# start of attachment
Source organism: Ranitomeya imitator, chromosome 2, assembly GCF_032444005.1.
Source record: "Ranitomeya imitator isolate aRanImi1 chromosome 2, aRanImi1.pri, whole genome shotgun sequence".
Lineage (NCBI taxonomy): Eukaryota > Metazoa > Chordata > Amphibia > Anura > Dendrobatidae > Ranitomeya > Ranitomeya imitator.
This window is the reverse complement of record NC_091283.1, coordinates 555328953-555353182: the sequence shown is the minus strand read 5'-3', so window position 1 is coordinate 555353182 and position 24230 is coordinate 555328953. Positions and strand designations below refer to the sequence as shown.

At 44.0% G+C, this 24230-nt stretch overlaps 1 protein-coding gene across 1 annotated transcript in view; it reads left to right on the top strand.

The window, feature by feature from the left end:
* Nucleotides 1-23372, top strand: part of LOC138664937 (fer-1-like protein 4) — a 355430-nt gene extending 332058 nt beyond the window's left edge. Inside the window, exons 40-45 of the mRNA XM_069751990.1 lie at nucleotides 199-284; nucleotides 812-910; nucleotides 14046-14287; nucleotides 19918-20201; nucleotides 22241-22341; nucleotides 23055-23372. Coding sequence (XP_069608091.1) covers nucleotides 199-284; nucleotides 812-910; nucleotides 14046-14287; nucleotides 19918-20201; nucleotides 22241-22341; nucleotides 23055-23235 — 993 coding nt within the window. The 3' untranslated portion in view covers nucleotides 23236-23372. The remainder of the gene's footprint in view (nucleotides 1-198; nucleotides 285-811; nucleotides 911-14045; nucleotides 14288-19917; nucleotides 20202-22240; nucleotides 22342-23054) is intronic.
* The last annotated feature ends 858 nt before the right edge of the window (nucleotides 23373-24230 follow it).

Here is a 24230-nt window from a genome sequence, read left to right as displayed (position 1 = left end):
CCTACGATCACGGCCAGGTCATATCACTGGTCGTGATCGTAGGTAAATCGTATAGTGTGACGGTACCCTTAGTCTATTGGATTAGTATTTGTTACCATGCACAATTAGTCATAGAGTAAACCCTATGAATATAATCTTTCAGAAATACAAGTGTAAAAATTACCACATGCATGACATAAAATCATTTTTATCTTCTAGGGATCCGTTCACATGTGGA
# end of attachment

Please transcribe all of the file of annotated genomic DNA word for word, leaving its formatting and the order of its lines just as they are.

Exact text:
Source organism: Ranitomeya imitator, chromosome 2, assembly GCF_032444005.1.
Source record: "Ranitomeya imitator isolate aRanImi1 chromosome 2, aRanImi1.pri, whole genome shotgun sequence".
Lineage (NCBI taxonomy): Eukaryota > Metazoa > Chordata > Amphibia > Anura > Dendrobatidae > Ranitomeya > Ranitomeya imitator.
This window is the reverse complement of record NC_091283.1, coordinates 555328953-555353182: the sequence shown is the minus strand read 5'-3', so window position 1 is coordinate 555353182 and position 24230 is coordinate 555328953. Positions and strand designations below refer to the sequence as shown.

At 44.0% G+C, this 24230-nt stretch overlaps 1 protein-coding gene across 1 annotated transcript in view; it reads left to right on the top strand.

The window, feature by feature from the left end:
* Nucleotides 1-23372, top strand: part of LOC138664937 (fer-1-like protein 4) — a 355430-nt gene extending 332058 nt beyond the window's left edge. Inside the window, exons 40-45 of the mRNA XM_069751990.1 lie at nucleotides 199-284; nucleotides 812-910; nucleotides 14046-14287; nucleotides 19918-20201; nucleotides 22241-22341; nucleotides 23055-23372. Coding sequence (XP_069608091.1) covers nucleotides 199-284; nucleotides 812-910; nucleotides 14046-14287; nucleotides 19918-20201; nucleotides 22241-22341; nucleotides 23055-23235 — 993 coding nt within the window. The 3' untranslated portion in view covers nucleotides 23236-23372. The remainder of the gene's footprint in view (nucleotides 1-198; nucleotides 285-811; nucleotides 911-14045; nucleotides 14288-19917; nucleotides 20202-22240; nucleotides 22342-23054) is intronic.
* The last annotated feature ends 858 nt before the right edge of the window (nucleotides 23373-24230 follow it).

Here is a 24230-nt window from a genome sequence, read left to right as displayed (position 1 = left end):
CCTACGATCACGGCCAGGTCATATCACTGGTCGTGATCGTAGGTAAATCGTATAGTGTGACGGTACCCTTAGTCTATTGGATTAGTATTTGTTACCATGCACAATTAGTCATAGAGTAAACCCTATGAATATAATCTTTCAGAAATACAAGTGTAAAAATTACCACATGCATGACATAAAATCATTTTTATCTTCTAGGGATCCGTTCACATGTGGA